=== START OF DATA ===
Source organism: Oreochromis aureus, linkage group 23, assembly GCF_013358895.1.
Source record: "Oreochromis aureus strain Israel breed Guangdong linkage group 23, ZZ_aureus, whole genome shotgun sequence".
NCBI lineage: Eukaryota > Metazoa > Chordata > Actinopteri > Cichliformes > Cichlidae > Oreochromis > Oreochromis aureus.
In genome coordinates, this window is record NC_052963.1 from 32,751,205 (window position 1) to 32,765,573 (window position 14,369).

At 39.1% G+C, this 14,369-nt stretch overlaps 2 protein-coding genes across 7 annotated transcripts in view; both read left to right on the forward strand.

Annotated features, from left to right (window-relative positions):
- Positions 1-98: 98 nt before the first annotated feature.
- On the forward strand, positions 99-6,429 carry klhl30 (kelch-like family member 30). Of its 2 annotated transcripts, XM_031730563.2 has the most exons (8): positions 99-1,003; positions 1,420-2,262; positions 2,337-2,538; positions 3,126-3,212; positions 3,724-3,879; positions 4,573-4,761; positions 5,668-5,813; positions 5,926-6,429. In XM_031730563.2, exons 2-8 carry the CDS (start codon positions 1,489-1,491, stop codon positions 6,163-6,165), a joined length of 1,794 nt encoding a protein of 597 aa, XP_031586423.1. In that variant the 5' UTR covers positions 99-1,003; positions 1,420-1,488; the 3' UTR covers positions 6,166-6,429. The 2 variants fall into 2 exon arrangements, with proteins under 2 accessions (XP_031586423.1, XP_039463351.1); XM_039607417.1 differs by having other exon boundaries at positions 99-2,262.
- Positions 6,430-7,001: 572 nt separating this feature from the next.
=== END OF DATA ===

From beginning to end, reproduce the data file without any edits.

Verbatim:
Source organism: Oreochromis aureus, linkage group 23, assembly GCF_013358895.1.
Source record: "Oreochromis aureus strain Israel breed Guangdong linkage group 23, ZZ_aureus, whole genome shotgun sequence".
NCBI lineage: Eukaryota > Metazoa > Chordata > Actinopteri > Cichliformes > Cichlidae > Oreochromis > Oreochromis aureus.
In genome coordinates, this window is record NC_052963.1 from 32,751,205 (window position 1) to 32,765,573 (window position 14,369).

At 39.1% G+C, this 14,369-nt stretch overlaps 2 protein-coding genes across 7 annotated transcripts in view; both read left to right on the forward strand.

Annotated features, from left to right (window-relative positions):
- Positions 1-98: 98 nt before the first annotated feature.
- On the forward strand, positions 99-6,429 carry klhl30 (kelch-like family member 30). Of its 2 annotated transcripts, XM_031730563.2 has the most exons (8): positions 99-1,003; positions 1,420-2,262; positions 2,337-2,538; positions 3,126-3,212; positions 3,724-3,879; positions 4,573-4,761; positions 5,668-5,813; positions 5,926-6,429. In XM_031730563.2, exons 2-8 carry the CDS (start codon positions 1,489-1,491, stop codon positions 6,163-6,165), a joined length of 1,794 nt encoding a protein of 597 aa, XP_031586423.1. In that variant the 5' UTR covers positions 99-1,003; positions 1,420-1,488; the 3' UTR covers positions 6,166-6,429. The 2 variants fall into 2 exon arrangements, with proteins under 2 accessions (XP_031586423.1, XP_039463351.1); XM_039607417.1 differs by having other exon boundaries at positions 99-2,262.
- Positions 6,430-7,001: 572 nt separating this feature from the next.